A Fine Balance

A Fine Balance

Book - 1995
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In 1975, in an unidentified Indian city, Mrs. Dina Dalal, a financially pressed Parsi widow in her early 40s sets up a sweatshop of sorts in her ramshackle apartment. Determined to remain financially independent and to avoid a second marriage, she takes in a boarder and two Hindu tailors to sew dresses for an export company. As the four share their stories, then meals, then living space, human kinship prevails and the four become a kind of family, despite the lines of caste, class, and religion. When tragedy strikes, their cherished, newfound stability is threatened, and each character must face a difficult choice in trying to salvage their relationships.
Publisher: Toronto : McClelland & Stewart, c1995, 1997
ISBN: 9780771060540
Characteristics: 603 p. ; 25 cm


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Oct 01, 2017

Definitely a five star novel! It covers the period in India from independence in 1946 to 1984 with well-developed characters. Makes the novels about neurotic couples and so-called seekers of enlightenment rather pitiful when you complete this novel. Several years ago I had a one week business trip in New Delhi and this novel brought back the sights and sounds of India most vividly.

Sep 12, 2017

An exceptional book. If you think you are poor think again.

Aug 12, 2017

I have read many books set in India and books by Indian writers since my trip to that strange country. There are many fabulous books about life in India and this one seemed pretty good. However, after reading 24%, I decided it just wasn't covering any new ground and went on to another book.

Jun 15, 2017

The most riveting, visceral journey of fiction I have ever read......

May 14, 2017

A Fine Balance is much, much more than fine. Truly an incredible story that will rank
with the best reads you will ever encounter. It breezes to the 5 star category.

Mar 16, 2017

excellent .great story.

Jan 19, 2017

This book was like standing in a busy city center and being unable to block out the white noise. Mistry makes us pay attention to everything which can be frustrating as this rich description can be distracting from the narratives. Several hundred pages in I found myself wondering who was important and what connected them to the other characters. Unfortunately by that point, I just didn't care. This book is dense, and bleak, and full of rich beautiful language but it never inspired the fervor in me that others seemed to experience.

Jun 30, 2016

A gut wrenching story that stirs a beautiful mix of emotions in you from sadness to laughter and everything in between. I really enjoyed this book.

Mar 22, 2016

It's been many years since I read this book, but it's one of the few I will never forget. In my top 10 list.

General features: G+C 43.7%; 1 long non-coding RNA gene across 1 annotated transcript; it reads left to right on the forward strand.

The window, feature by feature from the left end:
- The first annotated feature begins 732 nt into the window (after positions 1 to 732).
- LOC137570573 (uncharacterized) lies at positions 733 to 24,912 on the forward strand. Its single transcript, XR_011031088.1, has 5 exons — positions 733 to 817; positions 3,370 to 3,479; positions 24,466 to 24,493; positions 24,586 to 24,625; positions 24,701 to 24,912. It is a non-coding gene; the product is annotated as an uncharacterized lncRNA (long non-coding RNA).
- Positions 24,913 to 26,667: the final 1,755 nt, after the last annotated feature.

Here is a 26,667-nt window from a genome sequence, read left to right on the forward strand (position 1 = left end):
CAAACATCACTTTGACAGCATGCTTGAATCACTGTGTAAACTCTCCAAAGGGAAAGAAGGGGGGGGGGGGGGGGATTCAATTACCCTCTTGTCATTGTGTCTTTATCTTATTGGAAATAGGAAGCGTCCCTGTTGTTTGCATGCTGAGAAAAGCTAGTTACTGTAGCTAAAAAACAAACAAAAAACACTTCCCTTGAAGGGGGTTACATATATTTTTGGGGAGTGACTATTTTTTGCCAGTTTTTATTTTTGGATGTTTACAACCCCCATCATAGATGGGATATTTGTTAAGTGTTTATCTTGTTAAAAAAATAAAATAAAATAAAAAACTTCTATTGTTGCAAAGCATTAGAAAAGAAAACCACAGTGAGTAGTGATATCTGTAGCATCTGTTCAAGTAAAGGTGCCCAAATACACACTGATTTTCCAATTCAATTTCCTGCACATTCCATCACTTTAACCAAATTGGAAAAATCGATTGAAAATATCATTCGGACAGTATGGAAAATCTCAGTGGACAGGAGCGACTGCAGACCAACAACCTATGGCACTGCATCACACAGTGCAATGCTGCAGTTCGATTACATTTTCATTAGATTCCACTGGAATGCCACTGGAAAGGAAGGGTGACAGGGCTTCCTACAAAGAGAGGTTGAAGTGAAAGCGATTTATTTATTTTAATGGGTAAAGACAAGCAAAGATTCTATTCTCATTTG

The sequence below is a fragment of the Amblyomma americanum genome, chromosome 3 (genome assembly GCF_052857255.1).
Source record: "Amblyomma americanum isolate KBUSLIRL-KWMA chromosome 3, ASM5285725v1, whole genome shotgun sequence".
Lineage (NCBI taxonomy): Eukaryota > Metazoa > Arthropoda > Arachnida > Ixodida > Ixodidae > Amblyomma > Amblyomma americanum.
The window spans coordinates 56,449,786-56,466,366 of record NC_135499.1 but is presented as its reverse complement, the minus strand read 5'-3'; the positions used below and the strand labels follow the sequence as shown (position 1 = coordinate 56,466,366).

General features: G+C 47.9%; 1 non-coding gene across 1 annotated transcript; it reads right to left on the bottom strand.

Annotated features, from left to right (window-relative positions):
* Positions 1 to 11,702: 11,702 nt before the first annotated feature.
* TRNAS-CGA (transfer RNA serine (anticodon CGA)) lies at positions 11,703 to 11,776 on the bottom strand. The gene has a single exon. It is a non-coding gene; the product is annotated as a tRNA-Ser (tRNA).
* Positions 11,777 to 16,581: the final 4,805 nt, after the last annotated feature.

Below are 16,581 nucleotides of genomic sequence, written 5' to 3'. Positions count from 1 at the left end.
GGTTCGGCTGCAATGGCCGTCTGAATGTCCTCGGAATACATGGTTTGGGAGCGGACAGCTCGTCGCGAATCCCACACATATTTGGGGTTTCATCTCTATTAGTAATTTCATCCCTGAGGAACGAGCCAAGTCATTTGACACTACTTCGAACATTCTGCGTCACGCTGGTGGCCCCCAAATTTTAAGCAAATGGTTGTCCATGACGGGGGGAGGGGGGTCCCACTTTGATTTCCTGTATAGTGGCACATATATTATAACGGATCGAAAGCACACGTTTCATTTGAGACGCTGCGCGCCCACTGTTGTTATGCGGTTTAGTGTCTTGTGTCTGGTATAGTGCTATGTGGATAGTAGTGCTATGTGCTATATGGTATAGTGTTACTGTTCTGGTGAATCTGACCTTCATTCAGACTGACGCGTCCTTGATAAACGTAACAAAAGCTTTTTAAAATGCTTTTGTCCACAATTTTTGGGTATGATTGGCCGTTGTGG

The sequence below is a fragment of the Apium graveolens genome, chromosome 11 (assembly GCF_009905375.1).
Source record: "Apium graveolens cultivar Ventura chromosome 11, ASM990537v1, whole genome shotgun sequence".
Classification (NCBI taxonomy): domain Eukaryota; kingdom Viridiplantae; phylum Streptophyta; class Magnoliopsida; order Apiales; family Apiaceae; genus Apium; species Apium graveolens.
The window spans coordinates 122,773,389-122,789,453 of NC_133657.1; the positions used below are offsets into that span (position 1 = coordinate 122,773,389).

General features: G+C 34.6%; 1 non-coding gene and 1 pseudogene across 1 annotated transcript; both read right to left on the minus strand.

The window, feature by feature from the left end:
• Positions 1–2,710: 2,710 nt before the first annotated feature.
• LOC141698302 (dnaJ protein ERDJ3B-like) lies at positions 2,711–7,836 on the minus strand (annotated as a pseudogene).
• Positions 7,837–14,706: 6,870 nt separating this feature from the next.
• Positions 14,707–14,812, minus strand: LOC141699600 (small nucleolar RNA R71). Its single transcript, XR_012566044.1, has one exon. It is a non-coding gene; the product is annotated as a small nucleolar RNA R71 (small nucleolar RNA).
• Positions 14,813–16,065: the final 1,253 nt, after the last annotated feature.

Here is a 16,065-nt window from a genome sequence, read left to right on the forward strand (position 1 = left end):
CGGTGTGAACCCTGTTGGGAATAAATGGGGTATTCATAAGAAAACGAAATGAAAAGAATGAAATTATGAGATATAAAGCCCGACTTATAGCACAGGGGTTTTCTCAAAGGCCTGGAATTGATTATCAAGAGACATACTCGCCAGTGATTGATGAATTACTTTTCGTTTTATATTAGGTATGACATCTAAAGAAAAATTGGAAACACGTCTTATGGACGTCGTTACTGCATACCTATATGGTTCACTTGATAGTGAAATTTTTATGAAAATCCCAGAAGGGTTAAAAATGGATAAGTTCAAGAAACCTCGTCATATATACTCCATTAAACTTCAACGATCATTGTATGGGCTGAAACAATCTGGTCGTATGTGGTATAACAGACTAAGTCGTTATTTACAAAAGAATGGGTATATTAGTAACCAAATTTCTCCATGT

Dec 30, 2015

One of the best books I have ever read. Rohinton Mistry is a craftsman, a storyteller of the highest order. The flow of the interweaving stories and the character development were especially rewarding. Heart warming and tear jerking at the same time...not unlike our own lives. A fine balance between hope and despair.

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bidbid Jul 18, 2011

bidbid thinks this title is suitable for 18 years and over

Sep 16, 2007

Japanda thinks this title is suitable for 13 years and over


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randallflagg Mar 03, 2012

From Wikipedia

The book exposes the changes in Indian society from independence in 1947 to the Emergency called by Indian Prime Minister Indira Gandhi. Mistry is generally critical of P. M. Gandhi in the book. Interestingly, however, Gandhi is never referred to by name by any of the characters, and is instead called simply "the prime minister". The characters, from diverse backgrounds, are all brought together by economic forces changing India.

Ishvar and Omprakash's family is part of the Chamaar caste, who traditionally cured leather and were considered untouchable. In an attempt to break away from the restrictive caste system, Ishvar's father apprentices his sons Ishvar and Narayan to a Muslim tailor, Ashraf Chacha, in a nearby village, and so they became tailors. As a result of their skills, which are also passed on to Narayan's son Omprakash (Om), Ishvar and Om move to Mumbai to get work, by then unavailable in the town near their village because a pre-made clothing shop has opened.

Maneck, from a small mountain village in northern India, moves to the city to acquire a college certificate "as a back-up" in case his father's soft drink business is no longer able to compete after the building of a highway near their village.

Dina, from a traditionally wealthy family, maintains tenuous independence from her brother by living in the flat of her deceased husband, who was a chemist.

Dina distances herself from the political ferment of the period: "Government problems and games played by people in power," she tells Ishvar. "It doesn't affect ordinary people like us" (Mistry, 86). But in the end it does affect all of them, drastically.

At the beginning of the book, the two tailors, Ishvar and Omprakash, are on their way to the flat of Dina Dalal via a train. While on the train, they meet a college student named Maneck Kohlah, who coincidentally is also on his way to the flat of Dina Dalal to be a boarder. They become friends and go to Dina's flat together. Dina hires Ishvar and Om for piecework, and agrees to let Maneck stay with her. Dina then reflects on her past and how she was brought to her current situation.

Sep 16, 2007

Dinah is trying to start and independent life. She will meet two tailors, and a college student all who will stay with her for a time. All 4 of these characters have sad and interesting pasts.


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Sep 16, 2007

Violence: there is a lot of cruelty.


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